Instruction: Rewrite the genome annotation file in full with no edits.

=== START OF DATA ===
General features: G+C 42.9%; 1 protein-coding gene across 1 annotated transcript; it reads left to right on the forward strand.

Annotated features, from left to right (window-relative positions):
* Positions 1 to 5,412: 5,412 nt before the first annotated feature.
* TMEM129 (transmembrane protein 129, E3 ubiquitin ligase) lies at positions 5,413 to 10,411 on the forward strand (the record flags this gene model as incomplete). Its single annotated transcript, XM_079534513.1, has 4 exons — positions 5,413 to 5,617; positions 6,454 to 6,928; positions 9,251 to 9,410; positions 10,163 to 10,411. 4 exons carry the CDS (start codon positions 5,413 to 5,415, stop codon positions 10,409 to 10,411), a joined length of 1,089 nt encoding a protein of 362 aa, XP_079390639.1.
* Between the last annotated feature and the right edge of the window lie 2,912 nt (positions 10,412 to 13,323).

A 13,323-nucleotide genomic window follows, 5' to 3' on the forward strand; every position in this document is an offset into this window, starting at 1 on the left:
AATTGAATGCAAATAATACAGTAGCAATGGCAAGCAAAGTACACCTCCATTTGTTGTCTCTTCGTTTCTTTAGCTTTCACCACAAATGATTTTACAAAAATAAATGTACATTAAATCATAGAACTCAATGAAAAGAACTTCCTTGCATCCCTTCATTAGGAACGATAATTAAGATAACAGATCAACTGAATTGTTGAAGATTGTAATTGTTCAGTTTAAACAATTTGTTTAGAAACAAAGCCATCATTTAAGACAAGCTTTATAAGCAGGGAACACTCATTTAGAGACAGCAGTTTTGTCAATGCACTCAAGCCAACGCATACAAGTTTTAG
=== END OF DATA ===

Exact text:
General features: G+C 42.9%; 1 protein-coding gene across 1 annotated transcript; it reads left to right on the forward strand.

Annotated features, from left to right (window-relative positions):
* Positions 1 to 5,412: 5,412 nt before the first annotated feature.
* TMEM129 (transmembrane protein 129, E3 ubiquitin ligase) lies at positions 5,413 to 10,411 on the forward strand (the record flags this gene model as incomplete). Its single annotated transcript, XM_079534513.1, has 4 exons — positions 5,413 to 5,617; positions 6,454 to 6,928; positions 9,251 to 9,410; positions 10,163 to 10,411. 4 exons carry the CDS (start codon positions 5,413 to 5,415, stop codon positions 10,409 to 10,411), a joined length of 1,089 nt encoding a protein of 362 aa, XP_079390639.1.
* Between the last annotated feature and the right edge of the window lie 2,912 nt (positions 10,412 to 13,323).

A 13,323-nucleotide genomic window follows, 5' to 3' on the forward strand; every position in this document is an offset into this window, starting at 1 on the left:
AATTGAATGCAAATAATACAGTAGCAATGGCAAGCAAAGTACACCTCCATTTGTTGTCTCTTCGTTTCTTTAGCTTTCACCACAAATGATTTTACAAAAATAAATGTACATTAAATCATAGAACTCAATGAAAAGAACTTCCTTGCATCCCTTCATTAGGAACGATAATTAAGATAACAGATCAACTGAATTGTTGAAGATTGTAATTGTTCAGTTTAAACAATTTGTTTAGAAACAAAGCCATCATTTAAGACAAGCTTTATAAGCAGGGAACACTCATTTAGAGACAGCAGTTTTGTCAATGCACTCAAGCCAACGCATACAAGTTTTAG